Across Birmingham, nurseries are contributing £11.5 million a year more than the funding they receive on things like feeding and clothing children.

Birmingham has the highest number of nurseries in the country, and is struggling due to budget cuts, which impact on children and their families.

As reported by Nursery World, analysis conducted by The Centre for Research in Early Childhood (CREC), in partnership with Birmingham’s nursery schools, shows the benefits of the work nursery schools do, and points out the importance of money being available for them, something they hope will still be available to them in the spending review due later this year.

Local MP, Jack Dromey, and shadow early years minister, Tracey Brabin, launched the report on 25th May at Castle Vale Nursery School.

The report includes case studies to show how nursery schools go above and beyond their budgets to help children, especially those in need of special education and those with disabilities.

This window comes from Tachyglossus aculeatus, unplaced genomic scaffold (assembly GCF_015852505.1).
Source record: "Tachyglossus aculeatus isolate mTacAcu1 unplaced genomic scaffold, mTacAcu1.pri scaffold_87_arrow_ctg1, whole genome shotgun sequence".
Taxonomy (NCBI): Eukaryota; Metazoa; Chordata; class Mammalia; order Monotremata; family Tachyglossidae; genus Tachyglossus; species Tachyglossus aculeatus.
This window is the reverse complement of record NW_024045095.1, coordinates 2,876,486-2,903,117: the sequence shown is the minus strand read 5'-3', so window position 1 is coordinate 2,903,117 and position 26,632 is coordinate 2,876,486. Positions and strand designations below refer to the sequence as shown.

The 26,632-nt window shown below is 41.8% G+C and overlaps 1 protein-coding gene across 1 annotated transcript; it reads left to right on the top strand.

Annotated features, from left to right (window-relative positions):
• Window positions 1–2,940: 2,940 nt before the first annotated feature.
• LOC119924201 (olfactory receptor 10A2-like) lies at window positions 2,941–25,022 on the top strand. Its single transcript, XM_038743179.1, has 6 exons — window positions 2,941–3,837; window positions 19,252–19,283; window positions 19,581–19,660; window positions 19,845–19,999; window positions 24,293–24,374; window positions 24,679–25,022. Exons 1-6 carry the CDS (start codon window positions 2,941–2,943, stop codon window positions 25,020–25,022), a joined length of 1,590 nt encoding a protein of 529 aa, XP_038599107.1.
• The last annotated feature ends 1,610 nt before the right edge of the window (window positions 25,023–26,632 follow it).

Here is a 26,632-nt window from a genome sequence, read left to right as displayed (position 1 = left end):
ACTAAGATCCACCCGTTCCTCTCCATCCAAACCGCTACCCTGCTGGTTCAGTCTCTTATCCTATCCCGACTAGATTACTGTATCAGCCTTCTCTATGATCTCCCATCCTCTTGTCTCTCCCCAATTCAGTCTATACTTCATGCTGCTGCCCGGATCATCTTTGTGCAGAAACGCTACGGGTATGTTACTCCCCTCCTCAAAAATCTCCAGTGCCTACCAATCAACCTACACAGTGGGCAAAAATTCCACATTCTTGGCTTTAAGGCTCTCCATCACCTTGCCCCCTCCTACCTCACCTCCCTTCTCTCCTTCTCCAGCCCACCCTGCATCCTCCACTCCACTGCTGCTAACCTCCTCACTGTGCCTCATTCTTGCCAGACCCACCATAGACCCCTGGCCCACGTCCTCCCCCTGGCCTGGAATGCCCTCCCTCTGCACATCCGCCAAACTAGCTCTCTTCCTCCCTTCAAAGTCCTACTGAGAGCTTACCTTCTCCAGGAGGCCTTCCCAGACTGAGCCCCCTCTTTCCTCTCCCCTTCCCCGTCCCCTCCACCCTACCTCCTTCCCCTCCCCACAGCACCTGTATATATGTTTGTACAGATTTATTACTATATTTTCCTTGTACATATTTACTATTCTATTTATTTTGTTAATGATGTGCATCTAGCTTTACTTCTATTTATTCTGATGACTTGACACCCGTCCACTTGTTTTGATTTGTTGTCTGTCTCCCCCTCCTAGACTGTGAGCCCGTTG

It continued to give examples of how other services have not met even the basic needs of children, like providing food and clothing.

As Nursery World reports, one nursery school case study said: “N is developmentally behind his peers and has poor social and emotional development. He needs constant reassurance, nurture sessions and guidance from the educational psychologist…the family needs lots of support…N is not adequately dressed and usually hungry, so we provide a uniform, shoes, coats, breakfast, snacks, lunch and tea.”

The funding for year 2019/2020 has not yet been set, which means that nursery schools across the district fear substantial budget cuts.

The hope is that the report will highlight the amazing work these settings do to ensure every child receives a quality education, is fed, watered, and clothed, with the aim of maintaining funding for their amazing work!

Story by: Nursery World


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